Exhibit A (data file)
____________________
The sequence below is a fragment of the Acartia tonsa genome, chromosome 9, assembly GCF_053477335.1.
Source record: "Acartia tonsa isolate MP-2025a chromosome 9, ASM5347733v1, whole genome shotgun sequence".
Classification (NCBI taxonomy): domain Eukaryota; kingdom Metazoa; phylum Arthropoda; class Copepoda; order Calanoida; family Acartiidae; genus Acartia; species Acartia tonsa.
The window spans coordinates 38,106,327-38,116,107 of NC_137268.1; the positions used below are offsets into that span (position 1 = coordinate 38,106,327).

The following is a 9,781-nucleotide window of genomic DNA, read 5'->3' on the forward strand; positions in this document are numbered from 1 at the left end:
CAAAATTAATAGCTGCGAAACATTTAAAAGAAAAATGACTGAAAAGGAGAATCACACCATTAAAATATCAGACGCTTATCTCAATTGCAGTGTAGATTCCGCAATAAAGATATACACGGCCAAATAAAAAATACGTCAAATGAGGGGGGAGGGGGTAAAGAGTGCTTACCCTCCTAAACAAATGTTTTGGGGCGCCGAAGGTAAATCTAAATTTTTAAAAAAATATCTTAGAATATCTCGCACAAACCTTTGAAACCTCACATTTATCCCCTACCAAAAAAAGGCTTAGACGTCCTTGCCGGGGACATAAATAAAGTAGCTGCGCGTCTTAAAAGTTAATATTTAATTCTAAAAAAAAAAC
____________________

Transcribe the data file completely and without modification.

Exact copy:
The sequence below is a fragment of the Acartia tonsa genome, chromosome 9, assembly GCF_053477335.1.
Source record: "Acartia tonsa isolate MP-2025a chromosome 9, ASM5347733v1, whole genome shotgun sequence".
Classification (NCBI taxonomy): domain Eukaryota; kingdom Metazoa; phylum Arthropoda; class Copepoda; order Calanoida; family Acartiidae; genus Acartia; species Acartia tonsa.
The window spans coordinates 38,106,327-38,116,107 of NC_137268.1; the positions used below are offsets into that span (position 1 = coordinate 38,106,327).

The following is a 9,781-nucleotide window of genomic DNA, read 5'->3' on the forward strand; positions in this document are numbered from 1 at the left end:
CAAAATTAATAGCTGCGAAACATTTAAAAGAAAAATGACTGAAAAGGAGAATCACACCATTAAAATATCAGACGCTTATCTCAATTGCAGTGTAGATTCCGCAATAAAGATATACACGGCCAAATAAAAAATACGTCAAATGAGGGGGGAGGGGGTAAAGAGTGCTTACCCTCCTAAACAAATGTTTTGGGGCGCCGAAGGTAAATCTAAATTTTTAAAAAAATATCTTAGAATATCTCGCACAAACCTTTGAAACCTCACATTTATCCCCTACCAAAAAAAGGCTTAGACGTCCTTGCCGGGGACATAAATAAAGTAGCTGCGCGTCTTAAAAGTTAATATTTAATTCTAAAAAAAAAAC